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21: Memories of Growing Up

Mats Staub

Australian Premiere

  • About

    When did you turn 21? What happened in that year? Swiss artist Mats Staub has discussed these questions with over 100 people of various ages and backgrounds: the oldest person talks about 1939, the youngest about 2015. We listen to the experience of a German village girl, a member of the Hitler Youth who turned 21 at the end of WW II, and a young British geezer whose failed career as a drummer at 21 led to a traineeship with an Italian tailor and an unexpected trajectory to Saville Row.

    Staub recorded their stories and then had them listen to their own answers three months later, while filming their facial expressions. The result is a moving and totally absorbing video installation in which you can spend half an hour or half a week viewing and listening to these video portraits and stories.

    The exhibition has travelled from city to city, growing as it accumulates stories from across the world including a selection from Adelaide locals. We’re global citizens, so we’re told, but it often feels like we’re retreating further and further within our borders, our homes, our cyber headspaces. To experience this exhibition is to feel the unexpected joy of intimacy and empathy with strangers.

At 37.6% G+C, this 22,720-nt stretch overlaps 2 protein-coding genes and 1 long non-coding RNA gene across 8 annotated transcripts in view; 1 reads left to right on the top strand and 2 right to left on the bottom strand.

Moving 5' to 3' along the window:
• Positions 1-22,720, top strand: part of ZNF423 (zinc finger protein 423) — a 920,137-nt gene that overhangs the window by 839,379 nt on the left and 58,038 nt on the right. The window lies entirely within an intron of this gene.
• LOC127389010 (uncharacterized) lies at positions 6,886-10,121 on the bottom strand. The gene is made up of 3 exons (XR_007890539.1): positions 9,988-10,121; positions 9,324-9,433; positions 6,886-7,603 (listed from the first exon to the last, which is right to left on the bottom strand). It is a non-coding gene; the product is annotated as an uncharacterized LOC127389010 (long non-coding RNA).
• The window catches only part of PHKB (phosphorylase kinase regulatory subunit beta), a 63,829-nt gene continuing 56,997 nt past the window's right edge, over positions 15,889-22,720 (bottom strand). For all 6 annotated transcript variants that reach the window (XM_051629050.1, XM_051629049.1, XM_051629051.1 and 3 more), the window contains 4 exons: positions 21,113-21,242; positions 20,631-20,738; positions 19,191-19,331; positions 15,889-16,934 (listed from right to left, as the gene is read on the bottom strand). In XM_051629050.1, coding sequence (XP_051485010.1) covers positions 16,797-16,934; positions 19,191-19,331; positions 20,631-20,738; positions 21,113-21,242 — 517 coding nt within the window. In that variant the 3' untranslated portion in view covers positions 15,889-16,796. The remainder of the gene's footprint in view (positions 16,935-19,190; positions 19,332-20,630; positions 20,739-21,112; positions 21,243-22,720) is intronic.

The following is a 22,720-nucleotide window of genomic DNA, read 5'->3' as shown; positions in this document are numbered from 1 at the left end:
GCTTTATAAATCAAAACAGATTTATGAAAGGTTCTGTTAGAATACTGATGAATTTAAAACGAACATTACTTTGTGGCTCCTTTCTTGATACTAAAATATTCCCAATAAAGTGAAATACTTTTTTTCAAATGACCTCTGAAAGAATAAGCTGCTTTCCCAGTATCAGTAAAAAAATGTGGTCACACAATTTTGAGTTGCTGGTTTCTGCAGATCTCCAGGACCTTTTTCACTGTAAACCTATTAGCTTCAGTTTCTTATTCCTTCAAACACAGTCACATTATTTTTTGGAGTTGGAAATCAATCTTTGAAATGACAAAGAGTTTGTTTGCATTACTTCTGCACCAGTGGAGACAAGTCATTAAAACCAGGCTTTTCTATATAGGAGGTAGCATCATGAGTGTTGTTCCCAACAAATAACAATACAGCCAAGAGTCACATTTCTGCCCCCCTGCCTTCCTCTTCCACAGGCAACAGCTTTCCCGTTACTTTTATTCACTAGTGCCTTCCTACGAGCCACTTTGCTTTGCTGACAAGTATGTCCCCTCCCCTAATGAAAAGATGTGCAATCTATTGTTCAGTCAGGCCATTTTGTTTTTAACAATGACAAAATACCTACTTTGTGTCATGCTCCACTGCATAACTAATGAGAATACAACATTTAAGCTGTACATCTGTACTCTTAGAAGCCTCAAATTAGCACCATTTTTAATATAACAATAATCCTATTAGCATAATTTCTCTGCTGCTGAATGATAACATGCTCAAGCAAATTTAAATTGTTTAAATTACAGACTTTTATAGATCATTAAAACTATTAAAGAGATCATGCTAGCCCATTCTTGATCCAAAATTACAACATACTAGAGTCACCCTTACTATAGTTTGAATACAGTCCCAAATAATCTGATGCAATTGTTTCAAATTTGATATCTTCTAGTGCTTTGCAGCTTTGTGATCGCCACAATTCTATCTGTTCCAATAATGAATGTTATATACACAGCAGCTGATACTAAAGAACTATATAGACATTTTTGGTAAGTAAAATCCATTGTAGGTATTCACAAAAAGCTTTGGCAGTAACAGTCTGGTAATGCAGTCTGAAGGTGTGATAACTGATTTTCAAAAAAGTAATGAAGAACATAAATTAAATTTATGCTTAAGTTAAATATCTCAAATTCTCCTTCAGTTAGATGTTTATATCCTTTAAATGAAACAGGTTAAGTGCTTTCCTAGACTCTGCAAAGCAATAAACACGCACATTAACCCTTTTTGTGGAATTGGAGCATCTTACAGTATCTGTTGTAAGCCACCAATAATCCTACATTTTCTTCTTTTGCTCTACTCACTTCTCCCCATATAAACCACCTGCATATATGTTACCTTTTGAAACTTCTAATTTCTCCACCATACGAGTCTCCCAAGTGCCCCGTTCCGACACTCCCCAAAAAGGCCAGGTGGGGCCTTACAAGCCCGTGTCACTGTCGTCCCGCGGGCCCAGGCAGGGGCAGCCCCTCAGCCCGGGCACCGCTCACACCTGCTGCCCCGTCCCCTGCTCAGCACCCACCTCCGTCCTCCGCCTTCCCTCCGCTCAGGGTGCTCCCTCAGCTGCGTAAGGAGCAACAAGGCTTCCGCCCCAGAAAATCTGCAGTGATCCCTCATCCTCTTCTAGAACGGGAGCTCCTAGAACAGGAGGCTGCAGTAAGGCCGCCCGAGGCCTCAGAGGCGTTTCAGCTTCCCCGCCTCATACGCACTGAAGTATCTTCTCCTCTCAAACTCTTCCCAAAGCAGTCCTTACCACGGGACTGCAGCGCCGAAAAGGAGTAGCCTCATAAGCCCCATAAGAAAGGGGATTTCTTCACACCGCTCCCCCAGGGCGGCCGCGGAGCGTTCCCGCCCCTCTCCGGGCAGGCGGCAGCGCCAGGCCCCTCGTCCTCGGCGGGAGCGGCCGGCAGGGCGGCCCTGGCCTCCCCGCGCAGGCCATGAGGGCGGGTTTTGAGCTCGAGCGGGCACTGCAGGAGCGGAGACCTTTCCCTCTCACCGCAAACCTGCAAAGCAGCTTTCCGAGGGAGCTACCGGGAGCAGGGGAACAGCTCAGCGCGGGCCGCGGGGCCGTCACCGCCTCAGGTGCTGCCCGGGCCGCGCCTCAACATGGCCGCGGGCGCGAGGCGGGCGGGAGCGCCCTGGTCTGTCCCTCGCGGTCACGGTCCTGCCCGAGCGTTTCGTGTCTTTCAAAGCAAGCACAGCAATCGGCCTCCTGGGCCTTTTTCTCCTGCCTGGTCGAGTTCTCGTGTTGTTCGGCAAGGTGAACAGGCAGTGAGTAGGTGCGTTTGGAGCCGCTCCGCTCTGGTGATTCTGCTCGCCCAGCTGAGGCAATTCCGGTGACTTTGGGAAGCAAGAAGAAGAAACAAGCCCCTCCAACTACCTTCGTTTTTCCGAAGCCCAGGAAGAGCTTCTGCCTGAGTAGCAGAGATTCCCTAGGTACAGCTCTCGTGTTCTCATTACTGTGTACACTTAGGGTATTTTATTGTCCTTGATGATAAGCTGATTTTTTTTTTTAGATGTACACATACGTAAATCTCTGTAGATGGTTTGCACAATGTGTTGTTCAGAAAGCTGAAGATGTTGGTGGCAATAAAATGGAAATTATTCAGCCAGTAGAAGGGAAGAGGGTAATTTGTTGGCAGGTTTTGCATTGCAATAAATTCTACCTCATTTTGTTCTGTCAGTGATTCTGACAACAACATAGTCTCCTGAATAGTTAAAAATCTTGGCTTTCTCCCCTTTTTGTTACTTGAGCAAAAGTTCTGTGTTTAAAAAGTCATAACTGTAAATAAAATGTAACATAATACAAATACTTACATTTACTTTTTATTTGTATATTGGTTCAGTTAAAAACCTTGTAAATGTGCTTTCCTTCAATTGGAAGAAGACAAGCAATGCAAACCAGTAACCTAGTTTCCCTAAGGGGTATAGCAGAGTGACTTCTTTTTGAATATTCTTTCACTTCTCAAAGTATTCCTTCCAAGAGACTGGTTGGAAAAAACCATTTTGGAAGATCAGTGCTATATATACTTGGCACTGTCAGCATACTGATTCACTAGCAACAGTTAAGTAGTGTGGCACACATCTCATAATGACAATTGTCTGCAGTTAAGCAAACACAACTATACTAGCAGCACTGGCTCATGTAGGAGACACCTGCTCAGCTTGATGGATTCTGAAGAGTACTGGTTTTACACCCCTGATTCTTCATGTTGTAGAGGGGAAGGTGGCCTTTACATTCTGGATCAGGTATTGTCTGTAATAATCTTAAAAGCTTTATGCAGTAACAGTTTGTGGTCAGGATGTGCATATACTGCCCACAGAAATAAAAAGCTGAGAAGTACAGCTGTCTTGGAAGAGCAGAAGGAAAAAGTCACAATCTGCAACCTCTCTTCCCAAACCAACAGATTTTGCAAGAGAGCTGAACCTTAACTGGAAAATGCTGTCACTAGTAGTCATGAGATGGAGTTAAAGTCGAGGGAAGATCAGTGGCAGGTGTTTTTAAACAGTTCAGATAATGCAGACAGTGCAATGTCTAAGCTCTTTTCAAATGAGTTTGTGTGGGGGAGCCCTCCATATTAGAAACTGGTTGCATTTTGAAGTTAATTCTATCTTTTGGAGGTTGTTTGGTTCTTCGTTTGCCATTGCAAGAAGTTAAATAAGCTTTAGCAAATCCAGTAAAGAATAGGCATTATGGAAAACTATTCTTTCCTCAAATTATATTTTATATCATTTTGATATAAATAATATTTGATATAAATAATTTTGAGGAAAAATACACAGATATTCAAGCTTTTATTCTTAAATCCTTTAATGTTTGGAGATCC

Download the program of the installation

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  • Credits

    Idea, Concept, Direction Mats Staub
    Scenography Monika Schori
    Camera Matthias Stickel, Benno Seidel, Sifiso Khanyile
    Sound Andrea Brunner, Mandla Nkuna
    Collaboration Olivia Ebert, Sandra Li Maennel (Frankfurt), Wolfram Sander (Hannover), Nadine Tobler (Bern, Zurich), Edin Omanovic (Belgrade), Franziska Jenni (Basel), Elisabeth Schack (Vienna), Abby Middleton (Brighton), David Tushingham (Woodchurch), Inga Wagner (Freiburg), Maia Marie, Nomonde Mbusi (Johannesburg) Milou de Boer (Groningen)
    Translation David Tushingham
    Technical Equipment Hanno Sons, Stefan Göbel
    Production Management Elisabeth Schack
    Production zwischen_produktionen

    Supported by the Swiss Arts Council Pro Helvetia.
    The Adelaide Festival gratefully acknowledges the support of the State Library of South Australia.
    Pro Helvetia

    Image Nurith Wagner-Strauss

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